For Preservice and Inservice Art Teachers
What is Reflection?
Integral to your production of a portfolio is the process of reflection. Reflection is not an 'add-on' piece to your learning process, portfolio, or teaching practice. It is integral to the complex process of becoming an art teacher. Successful reflection enables self-awareness, personal and professional growth and improved teaching practices.
Reflection may be accomplished individually and collectively. You will have opportunities to reflect on your experiences and teaching with others, such as, peers, cooperating teachers, supervisors and university faculty. Each will bring a unique perspective to your understanding of yourself as a developing art teacher.
Ultimately, self-reflection and dialogue with others will result in insights as to:
What is the purpose of reflection?
You will be reflecting on the outcomes from your coursework and experiences.While reflection suggests recollection and the remembering of events and activities past, it is remembering with a grounding of beliefs. Dewey (1933) stated "reflection thus implies that something is believed in (or disbelieved in), not on its own direct account, but through something else which stands as witness, evidence, proof, voucher, warrant; that is, as ground of belief." (p.11). For Dewey, reflective thinking consisted of two parts: a state of doubt and a search to resolve that doubt. Thus, constructing a portfolio is an act of revealing one's beliefs. Schon (1988) considered a utility for reflective thinking in that cognitive practice has a direct relationship to practices within professional realms (teaching). Davis, Hawley, McMullan and Spilka (1997) extend this idea in that the process of education mirrors the design process with reflective thinking being central to both. Design as a process (Davis, et.al., 1997), like teaching art, requires critical reflection that can inform future events.
At the heart of portfolio development is purposeful choice making. The portfolio development process like the design process is organic.
Your portfolio can be entered into again and again with new reflections that can provide new insights.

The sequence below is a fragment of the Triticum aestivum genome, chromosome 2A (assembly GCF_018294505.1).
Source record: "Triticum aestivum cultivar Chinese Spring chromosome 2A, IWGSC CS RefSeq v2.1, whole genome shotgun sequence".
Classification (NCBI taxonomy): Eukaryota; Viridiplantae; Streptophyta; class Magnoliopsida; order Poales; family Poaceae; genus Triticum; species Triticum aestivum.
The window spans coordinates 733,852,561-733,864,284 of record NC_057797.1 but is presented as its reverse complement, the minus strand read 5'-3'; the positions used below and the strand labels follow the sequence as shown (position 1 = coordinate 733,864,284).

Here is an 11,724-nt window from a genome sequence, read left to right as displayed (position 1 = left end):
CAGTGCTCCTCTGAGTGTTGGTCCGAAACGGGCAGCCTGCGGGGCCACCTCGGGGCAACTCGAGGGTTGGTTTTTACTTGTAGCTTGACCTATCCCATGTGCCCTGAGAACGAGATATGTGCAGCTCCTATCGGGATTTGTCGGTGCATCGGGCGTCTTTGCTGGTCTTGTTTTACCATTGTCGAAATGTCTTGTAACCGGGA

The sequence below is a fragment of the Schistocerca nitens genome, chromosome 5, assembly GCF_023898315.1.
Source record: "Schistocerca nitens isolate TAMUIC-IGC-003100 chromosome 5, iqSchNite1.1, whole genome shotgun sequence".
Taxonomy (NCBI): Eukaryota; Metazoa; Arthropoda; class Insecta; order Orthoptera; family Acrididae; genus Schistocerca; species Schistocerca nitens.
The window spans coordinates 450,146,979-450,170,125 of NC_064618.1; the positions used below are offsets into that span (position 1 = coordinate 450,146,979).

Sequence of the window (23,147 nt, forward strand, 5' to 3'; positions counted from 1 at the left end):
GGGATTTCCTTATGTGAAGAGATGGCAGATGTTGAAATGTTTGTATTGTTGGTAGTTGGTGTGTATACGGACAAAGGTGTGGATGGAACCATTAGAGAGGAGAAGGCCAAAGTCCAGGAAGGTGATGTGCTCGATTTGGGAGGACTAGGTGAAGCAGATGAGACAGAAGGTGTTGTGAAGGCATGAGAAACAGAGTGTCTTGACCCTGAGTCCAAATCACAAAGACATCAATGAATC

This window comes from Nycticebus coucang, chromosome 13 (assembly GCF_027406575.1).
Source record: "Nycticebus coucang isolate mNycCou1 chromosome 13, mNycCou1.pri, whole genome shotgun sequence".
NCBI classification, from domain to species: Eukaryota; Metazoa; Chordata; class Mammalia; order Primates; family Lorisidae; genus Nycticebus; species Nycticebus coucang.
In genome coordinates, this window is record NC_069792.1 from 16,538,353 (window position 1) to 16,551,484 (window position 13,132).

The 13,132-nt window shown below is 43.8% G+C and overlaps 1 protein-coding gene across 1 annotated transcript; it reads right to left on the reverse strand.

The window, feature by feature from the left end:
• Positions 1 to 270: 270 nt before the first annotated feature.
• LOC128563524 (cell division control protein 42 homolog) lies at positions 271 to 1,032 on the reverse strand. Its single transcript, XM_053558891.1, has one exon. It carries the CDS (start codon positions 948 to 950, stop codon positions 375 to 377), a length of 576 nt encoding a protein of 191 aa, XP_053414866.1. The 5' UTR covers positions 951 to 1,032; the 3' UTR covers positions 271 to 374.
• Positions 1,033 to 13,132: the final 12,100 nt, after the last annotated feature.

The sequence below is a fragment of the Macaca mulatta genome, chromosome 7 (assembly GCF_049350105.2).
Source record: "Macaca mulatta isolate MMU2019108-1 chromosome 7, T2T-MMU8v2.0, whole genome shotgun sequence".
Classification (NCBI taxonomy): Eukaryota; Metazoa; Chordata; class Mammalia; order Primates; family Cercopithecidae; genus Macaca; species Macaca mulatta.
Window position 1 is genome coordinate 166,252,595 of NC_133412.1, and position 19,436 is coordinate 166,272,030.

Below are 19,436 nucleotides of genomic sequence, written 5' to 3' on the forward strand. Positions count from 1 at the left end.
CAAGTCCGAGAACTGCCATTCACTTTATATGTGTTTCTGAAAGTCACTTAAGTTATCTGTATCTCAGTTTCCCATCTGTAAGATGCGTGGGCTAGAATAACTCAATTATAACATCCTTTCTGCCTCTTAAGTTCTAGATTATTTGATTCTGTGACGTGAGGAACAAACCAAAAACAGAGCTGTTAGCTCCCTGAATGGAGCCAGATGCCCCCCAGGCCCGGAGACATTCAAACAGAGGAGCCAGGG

Where do you put the reflections in your portfolio?
Your portfolio is an assessment portfolio. This means that it includes a collection of selected artifacts and focused reflections and goals that demonstrate how you have met the Wisconsin Teacher Standards and Wisconsin Model Academic Standards.
Reflections should be infused throughout your portfolio. One of the advantages of an E-Portfolio is the capacity to integrate text and images and to cross-reference using links.
What makes a good artifact?
The search for evidence in the form of artifacts is a quest for quality. The reflection process will assist you to determine how artifacts are collected, winnowed, and presented. Artifact selection requires that you place value upon an experience or event. As you develop your portfolio, you will be gathering 'artifacts' that demonstrate your competencies in each of the Standards 1-8. A good artifact is:
For tips on inserting either image or video artifacts into your portfolio, click here.
What are the stages of a portfolio artifact?
Further Reflection and Assessment
Further Editing and Selecting
Process adapted from: Barrett (2000) and Danielson & Abrutyn (1997). An introduction to using portfolios in the classroom. Alexandria, VA: ASCD. We have added the stages of Further Reflection and Assessment and Further Editing and Selecting.
FOR PRESERVICE ART TEACHERS
Where will I find artifacts?
The following is a list of potential artifacts and their sources:
Where will I find artifacts?